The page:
Near the house or on a balcony, growing potted plants are an excellent way to add color and greenery to your home!
Whether you’re hoping to grow potted tomato on your deck, enhance front door surroundings with lavender, or even grow an olive tree in the North, growing plants in pots will meet your needs! All plants can grow and thrive in pots, but for that to happen, you must choose pots that are suited to their size, give them adequate light and soil and water regularly.
Choosing the pot
It must be wide and deep enough for roots to spread comfortably. Plan for 14 to 16 inches (35 to 40 cm) wide and deep to grow tomatoes or a shrub.
The material that makes the pot can have pros and cons.
> Plastic, is light and affordable, gets hot in the sun, but is fine for shade.
> Terra cotta has advantageous regulating properties, but might break when weather freeze, so they are perfect for those plants that must be brought indoors over winter.
> Ceramics are very elegant and sturdy, but they are heavy and expensive. Keep these for potted arrangements that you would particularly like to highlight, for instance near your main door.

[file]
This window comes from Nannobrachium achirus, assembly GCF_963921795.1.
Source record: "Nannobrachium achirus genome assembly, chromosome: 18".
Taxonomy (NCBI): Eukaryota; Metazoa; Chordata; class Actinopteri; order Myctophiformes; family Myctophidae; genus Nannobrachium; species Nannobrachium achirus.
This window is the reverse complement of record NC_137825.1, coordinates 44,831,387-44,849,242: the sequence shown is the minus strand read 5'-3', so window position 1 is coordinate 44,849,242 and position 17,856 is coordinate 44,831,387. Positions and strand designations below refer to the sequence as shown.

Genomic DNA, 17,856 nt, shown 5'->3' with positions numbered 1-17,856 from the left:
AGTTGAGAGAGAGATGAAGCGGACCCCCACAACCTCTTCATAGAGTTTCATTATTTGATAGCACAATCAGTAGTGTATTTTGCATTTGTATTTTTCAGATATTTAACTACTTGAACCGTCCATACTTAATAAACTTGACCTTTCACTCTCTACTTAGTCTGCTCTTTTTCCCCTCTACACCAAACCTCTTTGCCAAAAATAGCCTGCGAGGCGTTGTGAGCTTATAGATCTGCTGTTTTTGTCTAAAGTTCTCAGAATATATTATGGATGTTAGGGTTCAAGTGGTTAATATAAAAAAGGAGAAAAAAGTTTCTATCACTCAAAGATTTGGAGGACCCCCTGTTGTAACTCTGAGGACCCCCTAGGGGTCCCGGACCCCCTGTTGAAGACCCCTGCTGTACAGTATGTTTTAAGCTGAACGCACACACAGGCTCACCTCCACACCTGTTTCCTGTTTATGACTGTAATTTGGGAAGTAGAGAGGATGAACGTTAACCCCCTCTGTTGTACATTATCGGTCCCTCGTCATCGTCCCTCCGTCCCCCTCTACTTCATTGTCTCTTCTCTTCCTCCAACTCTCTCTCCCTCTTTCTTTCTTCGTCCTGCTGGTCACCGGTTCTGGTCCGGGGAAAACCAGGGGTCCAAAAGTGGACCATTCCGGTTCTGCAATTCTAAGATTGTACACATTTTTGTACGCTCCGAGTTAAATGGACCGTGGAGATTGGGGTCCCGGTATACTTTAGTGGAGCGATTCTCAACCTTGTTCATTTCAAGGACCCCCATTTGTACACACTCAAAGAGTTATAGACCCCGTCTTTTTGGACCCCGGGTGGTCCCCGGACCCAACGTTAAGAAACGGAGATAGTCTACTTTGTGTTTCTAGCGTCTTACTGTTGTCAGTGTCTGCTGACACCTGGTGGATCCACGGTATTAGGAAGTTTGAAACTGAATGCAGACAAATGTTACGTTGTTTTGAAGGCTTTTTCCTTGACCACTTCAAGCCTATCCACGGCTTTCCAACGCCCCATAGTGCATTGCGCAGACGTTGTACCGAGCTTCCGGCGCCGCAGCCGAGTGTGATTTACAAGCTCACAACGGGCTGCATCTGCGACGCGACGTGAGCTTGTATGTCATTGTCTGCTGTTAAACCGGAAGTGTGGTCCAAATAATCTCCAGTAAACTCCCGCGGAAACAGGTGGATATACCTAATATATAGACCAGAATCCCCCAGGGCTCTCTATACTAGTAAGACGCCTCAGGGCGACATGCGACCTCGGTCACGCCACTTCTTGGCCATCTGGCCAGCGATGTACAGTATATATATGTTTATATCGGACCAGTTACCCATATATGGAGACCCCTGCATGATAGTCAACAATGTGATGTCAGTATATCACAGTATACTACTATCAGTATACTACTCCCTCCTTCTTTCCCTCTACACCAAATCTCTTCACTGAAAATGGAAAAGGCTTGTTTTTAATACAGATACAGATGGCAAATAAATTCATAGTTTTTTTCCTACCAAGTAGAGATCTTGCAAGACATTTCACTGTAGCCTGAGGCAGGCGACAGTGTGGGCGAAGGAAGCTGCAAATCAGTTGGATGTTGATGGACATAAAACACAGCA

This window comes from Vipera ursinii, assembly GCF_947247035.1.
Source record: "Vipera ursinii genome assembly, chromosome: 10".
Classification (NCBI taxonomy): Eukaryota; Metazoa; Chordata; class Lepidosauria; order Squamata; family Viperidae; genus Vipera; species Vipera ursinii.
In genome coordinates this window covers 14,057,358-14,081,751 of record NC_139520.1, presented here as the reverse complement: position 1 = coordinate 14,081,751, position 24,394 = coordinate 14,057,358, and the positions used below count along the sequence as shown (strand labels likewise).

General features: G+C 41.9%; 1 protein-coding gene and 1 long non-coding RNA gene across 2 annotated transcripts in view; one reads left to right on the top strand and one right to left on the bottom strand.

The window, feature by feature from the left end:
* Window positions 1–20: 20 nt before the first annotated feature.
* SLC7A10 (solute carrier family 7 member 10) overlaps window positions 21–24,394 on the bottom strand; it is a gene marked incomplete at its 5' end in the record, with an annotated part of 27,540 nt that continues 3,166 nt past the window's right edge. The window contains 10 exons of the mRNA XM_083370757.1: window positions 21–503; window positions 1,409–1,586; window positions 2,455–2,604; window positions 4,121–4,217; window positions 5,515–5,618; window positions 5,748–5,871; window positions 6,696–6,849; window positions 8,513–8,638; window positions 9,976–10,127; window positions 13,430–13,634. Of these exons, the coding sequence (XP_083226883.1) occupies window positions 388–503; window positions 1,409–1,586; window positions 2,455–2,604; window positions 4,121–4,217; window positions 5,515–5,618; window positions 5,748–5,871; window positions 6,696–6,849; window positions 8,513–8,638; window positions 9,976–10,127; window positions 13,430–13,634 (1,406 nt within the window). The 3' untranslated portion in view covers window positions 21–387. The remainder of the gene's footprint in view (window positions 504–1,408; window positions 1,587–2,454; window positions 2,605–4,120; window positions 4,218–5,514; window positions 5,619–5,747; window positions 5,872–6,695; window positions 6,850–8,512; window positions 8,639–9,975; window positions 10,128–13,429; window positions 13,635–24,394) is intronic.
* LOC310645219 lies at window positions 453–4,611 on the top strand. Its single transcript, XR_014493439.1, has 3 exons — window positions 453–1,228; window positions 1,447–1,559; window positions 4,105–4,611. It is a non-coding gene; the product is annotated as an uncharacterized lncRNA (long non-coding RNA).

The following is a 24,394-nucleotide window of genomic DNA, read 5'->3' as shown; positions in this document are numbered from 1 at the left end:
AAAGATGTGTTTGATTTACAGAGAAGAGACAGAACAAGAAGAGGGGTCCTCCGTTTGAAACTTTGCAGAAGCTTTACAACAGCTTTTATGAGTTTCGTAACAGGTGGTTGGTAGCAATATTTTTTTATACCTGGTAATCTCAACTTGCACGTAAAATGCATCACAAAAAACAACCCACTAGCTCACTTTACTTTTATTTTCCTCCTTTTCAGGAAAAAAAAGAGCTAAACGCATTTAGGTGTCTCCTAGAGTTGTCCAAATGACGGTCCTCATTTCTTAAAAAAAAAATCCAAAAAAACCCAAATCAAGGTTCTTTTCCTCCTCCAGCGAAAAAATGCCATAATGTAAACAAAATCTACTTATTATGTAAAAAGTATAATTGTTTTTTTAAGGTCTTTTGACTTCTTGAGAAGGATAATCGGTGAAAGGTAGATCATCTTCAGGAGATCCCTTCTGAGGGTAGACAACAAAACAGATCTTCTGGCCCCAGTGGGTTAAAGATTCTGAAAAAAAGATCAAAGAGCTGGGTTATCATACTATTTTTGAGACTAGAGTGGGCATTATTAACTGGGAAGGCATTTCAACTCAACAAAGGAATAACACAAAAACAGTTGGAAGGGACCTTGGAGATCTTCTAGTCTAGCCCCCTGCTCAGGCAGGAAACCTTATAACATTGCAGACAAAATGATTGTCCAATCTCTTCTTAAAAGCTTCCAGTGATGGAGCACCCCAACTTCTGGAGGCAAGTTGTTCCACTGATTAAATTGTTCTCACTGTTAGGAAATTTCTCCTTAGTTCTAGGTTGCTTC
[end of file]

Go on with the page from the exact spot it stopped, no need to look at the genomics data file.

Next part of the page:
Soil mix for potted plants
Place a thick layer of clay pebbles or shards, to allow for good drainage.
You will make your plant feel at home in a mix of soil mix – garden soil is fine, too – and compost (usually one part comport for three parts garden soil or soil mix).
In spring, add organic fertilizer to boost plant growth. Repot every two to three years.
Watering potted plants
Pot arrangements require abundant water in summer, every two or three days.
Don’t forget to mulch on top of the soil to reduce water loss through evaporation. Law clippings, cocoa hulls, etc make great mulch.
It may be your intent to combine several plants in a single pot. Play with colors, textures and heights, and place the taller plants towards the center of the composition. Also, place several containers near each other for a great pot arrangement on a terrace or deck!
Use plants that have similar needs in terms of watering and sunlight. In the shade, you might try the cool green that ivy, ferns, hostas or fuchsias can provide.
Pixabay: Cornelia Gerhardt, bobana kovacevic, Safijc Dreamcatchers, Lisa Padgett
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